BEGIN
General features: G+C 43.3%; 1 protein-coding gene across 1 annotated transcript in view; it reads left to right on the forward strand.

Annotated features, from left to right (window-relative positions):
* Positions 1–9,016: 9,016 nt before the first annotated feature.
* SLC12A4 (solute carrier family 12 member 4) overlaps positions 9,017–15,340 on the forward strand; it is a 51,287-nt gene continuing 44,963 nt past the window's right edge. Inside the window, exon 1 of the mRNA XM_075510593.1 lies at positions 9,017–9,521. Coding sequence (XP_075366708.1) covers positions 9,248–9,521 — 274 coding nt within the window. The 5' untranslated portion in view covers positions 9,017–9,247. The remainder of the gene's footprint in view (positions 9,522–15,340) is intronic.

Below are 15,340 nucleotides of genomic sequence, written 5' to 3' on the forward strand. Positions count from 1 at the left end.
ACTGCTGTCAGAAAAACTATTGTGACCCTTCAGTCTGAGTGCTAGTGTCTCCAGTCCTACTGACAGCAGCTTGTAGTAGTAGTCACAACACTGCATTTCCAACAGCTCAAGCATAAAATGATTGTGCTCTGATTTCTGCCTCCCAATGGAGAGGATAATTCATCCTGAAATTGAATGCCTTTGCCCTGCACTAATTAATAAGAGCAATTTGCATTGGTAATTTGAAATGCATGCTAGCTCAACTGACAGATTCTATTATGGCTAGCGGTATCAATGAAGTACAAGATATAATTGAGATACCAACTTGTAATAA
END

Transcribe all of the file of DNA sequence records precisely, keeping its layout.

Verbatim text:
General features: G+C 43.3%; 1 protein-coding gene across 1 annotated transcript in view; it reads left to right on the forward strand.

Annotated features, from left to right (window-relative positions):
* Positions 1–9,016: 9,016 nt before the first annotated feature.
* SLC12A4 (solute carrier family 12 member 4) overlaps positions 9,017–15,340 on the forward strand; it is a 51,287-nt gene continuing 44,963 nt past the window's right edge. Inside the window, exon 1 of the mRNA XM_075510593.1 lies at positions 9,017–9,521. Coding sequence (XP_075366708.1) covers positions 9,248–9,521 — 274 coding nt within the window. The 5' untranslated portion in view covers positions 9,017–9,247. The remainder of the gene's footprint in view (positions 9,522–15,340) is intronic.

Below are 15,340 nucleotides of genomic sequence, written 5' to 3' on the forward strand. Positions count from 1 at the left end.
ACTGCTGTCAGAAAAACTATTGTGACCCTTCAGTCTGAGTGCTAGTGTCTCCAGTCCTACTGACAGCAGCTTGTAGTAGTAGTCACAACACTGCATTTCCAACAGCTCAAGCATAAAATGATTGTGCTCTGATTTCTGCCTCCCAATGGAGAGGATAATTCATCCTGAAATTGAATGCCTTTGCCCTGCACTAATTAATAAGAGCAATTTGCATTGGTAATTTGAAATGCATGCTAGCTCAACTGACAGATTCTATTATGGCTAGCGGTATCAATGAAGTACAAGATATAATTGAGATACCAACTTGTAATAA